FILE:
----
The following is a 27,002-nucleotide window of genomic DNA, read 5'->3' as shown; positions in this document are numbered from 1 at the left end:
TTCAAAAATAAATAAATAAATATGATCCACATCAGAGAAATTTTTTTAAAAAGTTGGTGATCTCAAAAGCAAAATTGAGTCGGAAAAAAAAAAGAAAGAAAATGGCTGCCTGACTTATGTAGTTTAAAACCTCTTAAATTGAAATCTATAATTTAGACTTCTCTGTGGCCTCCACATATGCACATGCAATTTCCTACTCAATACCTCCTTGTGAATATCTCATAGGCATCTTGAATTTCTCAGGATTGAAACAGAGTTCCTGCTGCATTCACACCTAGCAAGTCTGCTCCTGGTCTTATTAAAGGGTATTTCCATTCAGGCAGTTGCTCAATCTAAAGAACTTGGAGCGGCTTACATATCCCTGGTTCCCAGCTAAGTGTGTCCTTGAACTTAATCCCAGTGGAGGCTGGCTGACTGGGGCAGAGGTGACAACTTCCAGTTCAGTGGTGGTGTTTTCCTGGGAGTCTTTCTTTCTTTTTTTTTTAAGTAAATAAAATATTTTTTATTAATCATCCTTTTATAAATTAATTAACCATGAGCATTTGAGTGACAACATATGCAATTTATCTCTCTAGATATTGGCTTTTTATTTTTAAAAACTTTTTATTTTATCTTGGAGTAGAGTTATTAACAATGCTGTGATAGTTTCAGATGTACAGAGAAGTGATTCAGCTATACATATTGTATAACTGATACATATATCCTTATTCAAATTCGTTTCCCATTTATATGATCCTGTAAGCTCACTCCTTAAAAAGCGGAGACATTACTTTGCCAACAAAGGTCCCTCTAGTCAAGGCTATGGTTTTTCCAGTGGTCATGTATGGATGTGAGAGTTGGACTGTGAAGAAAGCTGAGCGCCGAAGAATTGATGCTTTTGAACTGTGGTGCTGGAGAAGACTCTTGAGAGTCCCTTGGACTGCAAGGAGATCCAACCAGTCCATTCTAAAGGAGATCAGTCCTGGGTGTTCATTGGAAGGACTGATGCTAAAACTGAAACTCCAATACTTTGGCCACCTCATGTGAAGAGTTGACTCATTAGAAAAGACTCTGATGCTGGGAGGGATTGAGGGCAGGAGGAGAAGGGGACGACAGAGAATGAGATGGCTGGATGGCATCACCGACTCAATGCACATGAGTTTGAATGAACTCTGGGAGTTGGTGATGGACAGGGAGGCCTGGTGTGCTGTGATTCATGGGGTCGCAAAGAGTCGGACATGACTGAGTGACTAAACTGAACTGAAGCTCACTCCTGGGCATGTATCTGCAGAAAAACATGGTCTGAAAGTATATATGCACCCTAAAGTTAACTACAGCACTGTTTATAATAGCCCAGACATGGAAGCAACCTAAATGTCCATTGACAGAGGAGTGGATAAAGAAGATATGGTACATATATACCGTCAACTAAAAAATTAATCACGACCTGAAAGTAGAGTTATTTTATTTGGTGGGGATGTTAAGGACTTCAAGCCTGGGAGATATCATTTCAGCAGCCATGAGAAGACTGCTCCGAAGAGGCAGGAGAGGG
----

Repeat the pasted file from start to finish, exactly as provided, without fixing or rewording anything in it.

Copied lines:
The following is a 27,002-nucleotide window of genomic DNA, read 5'->3' as shown; positions in this document are numbered from 1 at the left end:
TTCAAAAATAAATAAATAAATATGATCCACATCAGAGAAATTTTTTTAAAAAGTTGGTGATCTCAAAAGCAAAATTGAGTCGGAAAAAAAAAAGAAAGAAAATGGCTGCCTGACTTATGTAGTTTAAAACCTCTTAAATTGAAATCTATAATTTAGACTTCTCTGTGGCCTCCACATATGCACATGCAATTTCCTACTCAATACCTCCTTGTGAATATCTCATAGGCATCTTGAATTTCTCAGGATTGAAACAGAGTTCCTGCTGCATTCACACCTAGCAAGTCTGCTCCTGGTCTTATTAAAGGGTATTTCCATTCAGGCAGTTGCTCAATCTAAAGAACTTGGAGCGGCTTACATATCCCTGGTTCCCAGCTAAGTGTGTCCTTGAACTTAATCCCAGTGGAGGCTGGCTGACTGGGGCAGAGGTGACAACTTCCAGTTCAGTGGTGGTGTTTTCCTGGGAGTCTTTCTTTCTTTTTTTTTTAAGTAAATAAAATATTTTTTATTAATCATCCTTTTATAAATTAATTAACCATGAGCATTTGAGTGACAACATATGCAATTTATCTCTCTAGATATTGGCTTTTTATTTTTAAAAACTTTTTATTTTATCTTGGAGTAGAGTTATTAACAATGCTGTGATAGTTTCAGATGTACAGAGAAGTGATTCAGCTATACATATTGTATAACTGATACATATATCCTTATTCAAATTCGTTTCCCATTTATATGATCCTGTAAGCTCACTCCTTAAAAAGCGGAGACATTACTTTGCCAACAAAGGTCCCTCTAGTCAAGGCTATGGTTTTTCCAGTGGTCATGTATGGATGTGAGAGTTGGACTGTGAAGAAAGCTGAGCGCCGAAGAATTGATGCTTTTGAACTGTGGTGCTGGAGAAGACTCTTGAGAGTCCCTTGGACTGCAAGGAGATCCAACCAGTCCATTCTAAAGGAGATCAGTCCTGGGTGTTCATTGGAAGGACTGATGCTAAAACTGAAACTCCAATACTTTGGCCACCTCATGTGAAGAGTTGACTCATTAGAAAAGACTCTGATGCTGGGAGGGATTGAGGGCAGGAGGAGAAGGGGACGACAGAGAATGAGATGGCTGGATGGCATCACCGACTCAATGCACATGAGTTTGAATGAACTCTGGGAGTTGGTGATGGACAGGGAGGCCTGGTGTGCTGTGATTCATGGGGTCGCAAAGAGTCGGACATGACTGAGTGACTAAACTGAACTGAAGCTCACTCCTGGGCATGTATCTGCAGAAAAACATGGTCTGAAAGTATATATGCACCCTAAAGTTAACTACAGCACTGTTTATAATAGCCCAGACATGGAAGCAACCTAAATGTCCATTGACAGAGGAGTGGATAAAGAAGATATGGTACATATATACCGTCAACTAAAAAATTAATCACGACCTGAAAGTAGAGTTATTTTATTTGGTGGGGATGTTAAGGACTTCAAGCCTGGGAGATATCATTTCAGCAGCCATGAGAAGACTGCTCCGAAGAGGCAGGAGAGGG